top of page
  • Vincent Fuccilli

Equipment Breakdown Coverage for Homeowners - Do You Need It?


air conditioner

What is Equipment Breakdown Coverage for Homeowners?


Equipment breakdown coverage is a relatively new optional endorsement on your homeowners insurance policy. Not all carriers offer this type of coverage.


Equipment breakdown coverage can provide additional protection for common home appliances, such as furnaces and HVAC systems in case of mechanical or electrical failure. However, the biggest misconception is that equipment breakdown coverage insurance will cover normal wear and tear. A home warranty through PSEG or the equipment manufacturer may cover wear and tear, but equipment breakdown insurance Does Not cover normal wear and tear.


What Does Equipment Breakdown Insurance Cover?

You should read your policy form for the exact definition, coverage and exclusions they use for equipment breakdown. For purposes of this article, we will use one provided by Travelers [Form HQ-855 CW (05-17)].


Equipment Breakdown:

  1. Means direct physical damage to "covered equipment" from an unexpected event caused by or resulting from:

  2. Failure of pressure or vacuum equipment;

  3. Mechanical failure;

  4. Electrical failure, including arcing or insulation breakdown; or

  5. Rupture, bursting, bulging, implosion or steam explosion;

That necessitates repair or replacement of the "covered equipment."


Examples of Covered Equipment:

  • Central air conditioning systems

  • Central vacuum systems

  • Home entertainment systems

  • Electrical vehicle charging stations

  • Heating systems, including boilers and water heaters

  • Well water pumps and sump pumps

  • Water treatment systems

  • Home automation and security systems

  • Saunas, hot tubs and therapeutic baths

  • Swimming pool pumps and filtration systems

  • Stoves, wall ovens and refrigerators

  • Outdoor maintenance equipment including lawn mowers, garden tractors and snow removal equipment

An important exclusion to covered equipment is the exclusion of "vessels and piping buried below ground and require the excavation of materials to inspect, remove, repair or replace".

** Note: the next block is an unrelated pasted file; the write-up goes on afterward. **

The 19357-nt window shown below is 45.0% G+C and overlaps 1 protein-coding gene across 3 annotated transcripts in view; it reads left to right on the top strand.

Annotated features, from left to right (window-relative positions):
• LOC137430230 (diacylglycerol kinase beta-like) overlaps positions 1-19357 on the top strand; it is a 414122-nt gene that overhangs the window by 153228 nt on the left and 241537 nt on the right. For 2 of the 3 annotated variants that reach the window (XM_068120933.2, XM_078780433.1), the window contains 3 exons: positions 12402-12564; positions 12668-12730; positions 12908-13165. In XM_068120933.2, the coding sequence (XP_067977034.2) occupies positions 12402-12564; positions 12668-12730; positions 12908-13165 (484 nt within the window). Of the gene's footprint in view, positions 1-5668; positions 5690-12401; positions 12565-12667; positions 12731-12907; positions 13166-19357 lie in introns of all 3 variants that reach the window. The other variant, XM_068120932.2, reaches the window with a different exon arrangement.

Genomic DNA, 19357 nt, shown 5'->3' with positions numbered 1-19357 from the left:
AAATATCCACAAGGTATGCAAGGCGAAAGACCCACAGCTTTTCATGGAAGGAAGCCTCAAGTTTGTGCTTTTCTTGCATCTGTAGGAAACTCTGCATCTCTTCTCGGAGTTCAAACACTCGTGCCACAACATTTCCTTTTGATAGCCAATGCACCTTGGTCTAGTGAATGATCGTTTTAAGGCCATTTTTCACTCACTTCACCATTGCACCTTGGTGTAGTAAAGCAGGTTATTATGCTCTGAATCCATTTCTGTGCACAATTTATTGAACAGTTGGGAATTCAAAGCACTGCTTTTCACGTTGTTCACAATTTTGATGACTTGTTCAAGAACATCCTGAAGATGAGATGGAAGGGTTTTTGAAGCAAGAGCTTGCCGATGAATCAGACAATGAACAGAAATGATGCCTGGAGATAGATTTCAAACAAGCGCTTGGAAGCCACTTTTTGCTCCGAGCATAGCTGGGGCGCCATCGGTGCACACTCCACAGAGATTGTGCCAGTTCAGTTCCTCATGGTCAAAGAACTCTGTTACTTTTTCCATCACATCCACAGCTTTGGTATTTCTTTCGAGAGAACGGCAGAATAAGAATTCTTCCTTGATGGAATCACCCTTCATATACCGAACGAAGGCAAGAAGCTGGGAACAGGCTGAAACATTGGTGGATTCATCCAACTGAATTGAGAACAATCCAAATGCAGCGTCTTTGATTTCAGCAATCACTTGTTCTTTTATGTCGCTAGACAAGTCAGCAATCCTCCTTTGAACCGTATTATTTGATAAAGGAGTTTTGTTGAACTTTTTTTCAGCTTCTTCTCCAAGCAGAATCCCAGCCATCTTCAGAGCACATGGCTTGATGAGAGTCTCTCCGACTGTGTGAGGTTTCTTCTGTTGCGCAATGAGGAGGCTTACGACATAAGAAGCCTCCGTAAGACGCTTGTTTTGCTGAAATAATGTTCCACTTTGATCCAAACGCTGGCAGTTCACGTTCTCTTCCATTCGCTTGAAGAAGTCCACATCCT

Claim Examples


Air Conditioning

  • Air conditioner started blowing out hot air. Test showed lack of lubricant caused the compressor to seize up: Replacement Cost = $3,700.


Appliances

  • Electronic controls no longer available for double-oven, requiring total replacement: replacement cost = $3,750.

Boilers

  • Faulty water pump circuit causes boiler to continuously fire without adding water for cooling, cracking six sections of the boiler: replacement cost and additional living costs = $6,325

*Many insureds have put in claims for Boiler Leakage. If the water leakage is due to wear and tear, the claim will most likely be denied.


What's the BIG Difference?

Should you add equipment breakdown to your home insurance policy?


Add it for peace of mind. Most carriers only charge approximately $50 annually, while other carriers can charge substantially higher. If it affordable, I'd say add it. But only consider using it for expensive items like your HVAC system or Furnace.


In my experience, I have personally seen more claims denied than covered. But that should not be an absolute gage on whether you should purchase it. Those insureds may have put in claims for wear and tear or other exclusions. Remember, this is not a maintenance policy, wear and tear is not covered. Also, look through the exclusion list carefully.


Hope this helps!



Get a Quote


"Disclaimer: The content contained in this blog is for informational purposes only. It should not be considered insurance advice since every client's needs and circumstances are different.. Bergen Insurance Group, LLC makes no representation as to accuracy, completeness, currentness, suitability, or validity of any information on this site and will not be liable for any errors, omissions, or delays in this information or any losses, injuries, or damages arising from its display or use. All statements represent the sole opinion of the author and is provided on an as-is basis. For an actual description of all coverages, terms and conditions, refer to your insurance policy.”

Featured Posts
Recent Posts